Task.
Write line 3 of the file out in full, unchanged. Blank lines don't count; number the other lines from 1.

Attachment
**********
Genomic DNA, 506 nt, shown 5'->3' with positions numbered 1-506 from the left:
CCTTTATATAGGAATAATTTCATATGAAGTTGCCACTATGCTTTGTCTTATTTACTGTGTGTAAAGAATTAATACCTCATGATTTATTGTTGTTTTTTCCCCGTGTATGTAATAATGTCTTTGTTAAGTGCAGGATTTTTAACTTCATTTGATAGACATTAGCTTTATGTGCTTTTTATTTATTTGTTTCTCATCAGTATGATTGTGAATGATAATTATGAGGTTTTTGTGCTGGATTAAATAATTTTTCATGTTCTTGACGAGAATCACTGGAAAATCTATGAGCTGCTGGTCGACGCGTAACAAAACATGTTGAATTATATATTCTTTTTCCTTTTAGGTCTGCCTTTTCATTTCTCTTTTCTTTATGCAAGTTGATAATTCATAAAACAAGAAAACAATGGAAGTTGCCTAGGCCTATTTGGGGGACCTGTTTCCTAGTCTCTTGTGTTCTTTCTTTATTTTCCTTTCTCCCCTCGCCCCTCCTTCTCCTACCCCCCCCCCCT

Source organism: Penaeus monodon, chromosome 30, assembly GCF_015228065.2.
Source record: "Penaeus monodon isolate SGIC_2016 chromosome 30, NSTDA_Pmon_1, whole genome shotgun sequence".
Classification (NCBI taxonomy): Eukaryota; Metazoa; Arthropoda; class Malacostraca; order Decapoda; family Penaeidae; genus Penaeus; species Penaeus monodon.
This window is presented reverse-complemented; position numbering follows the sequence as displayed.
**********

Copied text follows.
Source organism: Penaeus monodon, chromosome 30, assembly GCF_015228065.2.